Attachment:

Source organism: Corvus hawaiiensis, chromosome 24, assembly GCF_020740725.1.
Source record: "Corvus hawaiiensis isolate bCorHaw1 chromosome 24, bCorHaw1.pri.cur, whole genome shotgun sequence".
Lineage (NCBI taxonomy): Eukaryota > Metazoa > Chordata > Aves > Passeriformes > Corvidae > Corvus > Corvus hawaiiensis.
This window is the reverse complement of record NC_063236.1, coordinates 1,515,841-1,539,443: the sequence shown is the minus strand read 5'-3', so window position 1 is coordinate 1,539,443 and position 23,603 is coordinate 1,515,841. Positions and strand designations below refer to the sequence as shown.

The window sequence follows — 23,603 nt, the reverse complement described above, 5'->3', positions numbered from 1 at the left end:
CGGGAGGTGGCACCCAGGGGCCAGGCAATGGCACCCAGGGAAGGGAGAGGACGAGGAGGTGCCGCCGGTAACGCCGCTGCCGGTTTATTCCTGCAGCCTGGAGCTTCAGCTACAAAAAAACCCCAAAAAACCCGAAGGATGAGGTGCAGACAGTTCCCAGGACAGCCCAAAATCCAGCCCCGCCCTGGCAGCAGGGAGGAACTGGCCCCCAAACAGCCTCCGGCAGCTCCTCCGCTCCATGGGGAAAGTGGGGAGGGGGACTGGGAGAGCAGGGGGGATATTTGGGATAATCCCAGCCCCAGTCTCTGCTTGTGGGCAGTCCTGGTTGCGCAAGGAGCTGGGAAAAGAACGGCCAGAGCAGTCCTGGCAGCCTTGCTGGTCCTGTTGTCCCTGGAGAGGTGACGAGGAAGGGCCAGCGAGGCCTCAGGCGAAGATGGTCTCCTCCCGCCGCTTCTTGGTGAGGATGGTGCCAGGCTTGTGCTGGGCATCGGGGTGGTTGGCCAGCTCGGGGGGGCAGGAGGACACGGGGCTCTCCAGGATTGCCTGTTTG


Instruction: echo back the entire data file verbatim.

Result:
Source organism: Corvus hawaiiensis, chromosome 24, assembly GCF_020740725.1.
Source record: "Corvus hawaiiensis isolate bCorHaw1 chromosome 24, bCorHaw1.pri.cur, whole genome shotgun sequence".
Lineage (NCBI taxonomy): Eukaryota > Metazoa > Chordata > Aves > Passeriformes > Corvidae > Corvus > Corvus hawaiiensis.
This window is the reverse complement of record NC_063236.1, coordinates 1,515,841-1,539,443: the sequence shown is the minus strand read 5'-3', so window position 1 is coordinate 1,539,443 and position 23,603 is coordinate 1,515,841. Positions and strand designations below refer to the sequence as shown.

The window sequence follows — 23,603 nt, the reverse complement described above, 5'->3', positions numbered from 1 at the left end:
CGGGAGGTGGCACCCAGGGGCCAGGCAATGGCACCCAGGGAAGGGAGAGGACGAGGAGGTGCCGCCGGTAACGCCGCTGCCGGTTTATTCCTGCAGCCTGGAGCTTCAGCTACAAAAAAACCCCAAAAAACCCGAAGGATGAGGTGCAGACAGTTCCCAGGACAGCCCAAAATCCAGCCCCGCCCTGGCAGCAGGGAGGAACTGGCCCCCAAACAGCCTCCGGCAGCTCCTCCGCTCCATGGGGAAAGTGGGGAGGGGGACTGGGAGAGCAGGGGGGATATTTGGGATAATCCCAGCCCCAGTCTCTGCTTGTGGGCAGTCCTGGTTGCGCAAGGAGCTGGGAAAAGAACGGCCAGAGCAGTCCTGGCAGCCTTGCTGGTCCTGTTGTCCCTGGAGAGGTGACGAGGAAGGGCCAGCGAGGCCTCAGGCGAAGATGGTCTCCTCCCGCCGCTTCTTGGTGAGGATGGTGCCAGGCTTGTGCTGGGCATCGGGGTGGTTGGCCAGCTCGGGGGGGCAGGAGGACACGGGGCTCTCCAGGATTGCCTGTTTG